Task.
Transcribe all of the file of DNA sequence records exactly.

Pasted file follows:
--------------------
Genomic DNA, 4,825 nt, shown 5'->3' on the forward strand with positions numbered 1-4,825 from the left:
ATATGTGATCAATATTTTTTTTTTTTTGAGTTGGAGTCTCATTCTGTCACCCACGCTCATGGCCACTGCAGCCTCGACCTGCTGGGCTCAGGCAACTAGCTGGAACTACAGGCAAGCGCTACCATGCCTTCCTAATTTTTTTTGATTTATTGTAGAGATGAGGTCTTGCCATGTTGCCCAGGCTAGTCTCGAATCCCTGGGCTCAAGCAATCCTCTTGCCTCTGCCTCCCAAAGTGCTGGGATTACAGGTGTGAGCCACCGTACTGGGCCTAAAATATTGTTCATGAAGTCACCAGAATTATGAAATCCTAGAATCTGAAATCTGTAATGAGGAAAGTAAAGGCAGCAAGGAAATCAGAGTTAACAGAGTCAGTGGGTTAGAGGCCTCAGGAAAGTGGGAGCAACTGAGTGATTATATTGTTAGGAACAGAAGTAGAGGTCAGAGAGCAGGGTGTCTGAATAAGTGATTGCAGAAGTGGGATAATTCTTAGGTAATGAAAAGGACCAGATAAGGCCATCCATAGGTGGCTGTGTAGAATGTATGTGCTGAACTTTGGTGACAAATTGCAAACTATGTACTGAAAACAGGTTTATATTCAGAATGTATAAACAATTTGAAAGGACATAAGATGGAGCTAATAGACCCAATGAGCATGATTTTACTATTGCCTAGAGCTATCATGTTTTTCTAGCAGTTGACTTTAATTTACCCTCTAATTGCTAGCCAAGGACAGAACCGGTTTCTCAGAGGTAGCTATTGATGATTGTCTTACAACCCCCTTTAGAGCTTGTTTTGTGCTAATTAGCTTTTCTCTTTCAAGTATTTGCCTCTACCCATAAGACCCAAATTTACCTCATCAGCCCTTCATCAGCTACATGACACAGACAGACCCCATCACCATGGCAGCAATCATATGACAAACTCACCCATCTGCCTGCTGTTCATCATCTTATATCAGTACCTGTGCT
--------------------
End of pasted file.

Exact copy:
Genomic DNA, 4,825 nt, shown 5'->3' on the forward strand with positions numbered 1-4,825 from the left:
ATATGTGATCAATATTTTTTTTTTTTTGAGTTGGAGTCTCATTCTGTCACCCACGCTCATGGCCACTGCAGCCTCGACCTGCTGGGCTCAGGCAACTAGCTGGAACTACAGGCAAGCGCTACCATGCCTTCCTAATTTTTTTTGATTTATTGTAGAGATGAGGTCTTGCCATGTTGCCCAGGCTAGTCTCGAATCCCTGGGCTCAAGCAATCCTCTTGCCTCTGCCTCCCAAAGTGCTGGGATTACAGGTGTGAGCCACCGTACTGGGCCTAAAATATTGTTCATGAAGTCACCAGAATTATGAAATCCTAGAATCTGAAATCTGTAATGAGGAAAGTAAAGGCAGCAAGGAAATCAGAGTTAACAGAGTCAGTGGGTTAGAGGCCTCAGGAAAGTGGGAGCAACTGAGTGATTATATTGTTAGGAACAGAAGTAGAGGTCAGAGAGCAGGGTGTCTGAATAAGTGATTGCAGAAGTGGGATAATTCTTAGGTAATGAAAAGGACCAGATAAGGCCATCCATAGGTGGCTGTGTAGAATGTATGTGCTGAACTTTGGTGACAAATTGCAAACTATGTACTGAAAACAGGTTTATATTCAGAATGTATAAACAATTTGAAAGGACATAAGATGGAGCTAATAGACCCAATGAGCATGATTTTACTATTGCCTAGAGCTATCATGTTTTTCTAGCAGTTGACTTTAATTTACCCTCTAATTGCTAGCCAAGGACAGAACCGGTTTCTCAGAGGTAGCTATTGATGATTGTCTTACAACCCCCTTTAGAGCTTGTTTTGTGCTAATTAGCTTTTCTCTTTCAAGTATTTGCCTCTACCCATAAGACCCAAATTTACCTCATCAGCCCTTCATCAGCTACATGACACAGACAGACCCCATCACCATGGCAGCAATCATATGACAAACTCACCCATCTGCCTGCTGTTCATCATCTTATATCAGTACCTGTGCT